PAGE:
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The government's announcement of a major review of the National Student Survey signals a worrying shift in the HE regulatory landscape, warns Jon Scott, higher education consultant and former Pro Vice-Chancellor (student experience) at the University of Leicester.
Statements from ministers this week have made it clear that higher education in England is facing significant reforms, re-setting its focus towards helping to plug the UK's skills gaps and rebuilding the economy. Fariba Soetan, Policy Lead for Research and Innovation at the National Centre for Universities and Business, argues that the proposed changes bring a welcome focus on graduate outcomes and supporting the careers of young people.
Universities in Britain face "significant challenges" following the nation's vote to leave the European Union, the President of Universities UK has warned.
Professor Dame Julia Goodfellow, Vice-Chancellor of the University of Kent, said UUK's first priority will now be to convince the UK Government to takes steps to ensure that staff and students from EU countries can continue to work and study at British universities "and to promote the UK as a welcoming destination for the brightest and best minds".
UUK coordinated a sector-wide campaign backing the Remain camp, arguing that Brexit could damage British higher education interests at home and abroad, hampering its ability to access funding for research and making student and staff mobility more difficult. Professor Goodfellow said another priority will now be to secure opportunities for researchers and students to access vital pan-European programmes and build new global networks.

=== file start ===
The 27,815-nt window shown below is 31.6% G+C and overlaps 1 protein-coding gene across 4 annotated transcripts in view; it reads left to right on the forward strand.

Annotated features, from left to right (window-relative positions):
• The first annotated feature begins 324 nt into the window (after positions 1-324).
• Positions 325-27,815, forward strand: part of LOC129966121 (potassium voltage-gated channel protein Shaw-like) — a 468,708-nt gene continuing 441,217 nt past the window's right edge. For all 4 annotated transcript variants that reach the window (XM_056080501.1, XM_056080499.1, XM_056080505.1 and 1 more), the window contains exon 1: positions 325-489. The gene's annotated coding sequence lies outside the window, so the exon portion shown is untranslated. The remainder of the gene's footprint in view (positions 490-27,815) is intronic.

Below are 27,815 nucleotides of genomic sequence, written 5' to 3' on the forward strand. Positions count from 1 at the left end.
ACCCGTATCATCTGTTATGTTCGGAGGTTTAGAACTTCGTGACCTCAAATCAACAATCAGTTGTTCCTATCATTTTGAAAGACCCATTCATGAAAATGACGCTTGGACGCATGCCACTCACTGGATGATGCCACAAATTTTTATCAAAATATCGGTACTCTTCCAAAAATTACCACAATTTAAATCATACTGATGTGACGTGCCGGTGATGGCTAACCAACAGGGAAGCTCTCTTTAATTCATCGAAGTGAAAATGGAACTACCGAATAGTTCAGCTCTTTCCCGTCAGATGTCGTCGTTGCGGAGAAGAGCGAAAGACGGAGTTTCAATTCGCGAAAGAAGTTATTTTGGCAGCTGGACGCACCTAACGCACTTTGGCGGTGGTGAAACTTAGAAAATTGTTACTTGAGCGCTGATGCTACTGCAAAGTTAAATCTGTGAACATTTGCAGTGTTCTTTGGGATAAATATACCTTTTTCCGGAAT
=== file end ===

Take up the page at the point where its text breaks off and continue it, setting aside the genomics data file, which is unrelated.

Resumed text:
While the result is not the outcome UUK had hoped for, it must respect the decision of the electorate, she added.
"We should remember that leaving the EU will not happen overnight – there will be a gradual exit process with significant opportunities to seek assurances and influence future policy.
"Throughout the transition period our focus will be on securing support that allows our universities to continue to be global in their outlook, internationally networked and an attractive destination for talented people from across Europe. These features are central to ensuring that British universities continue to be the best in the world."
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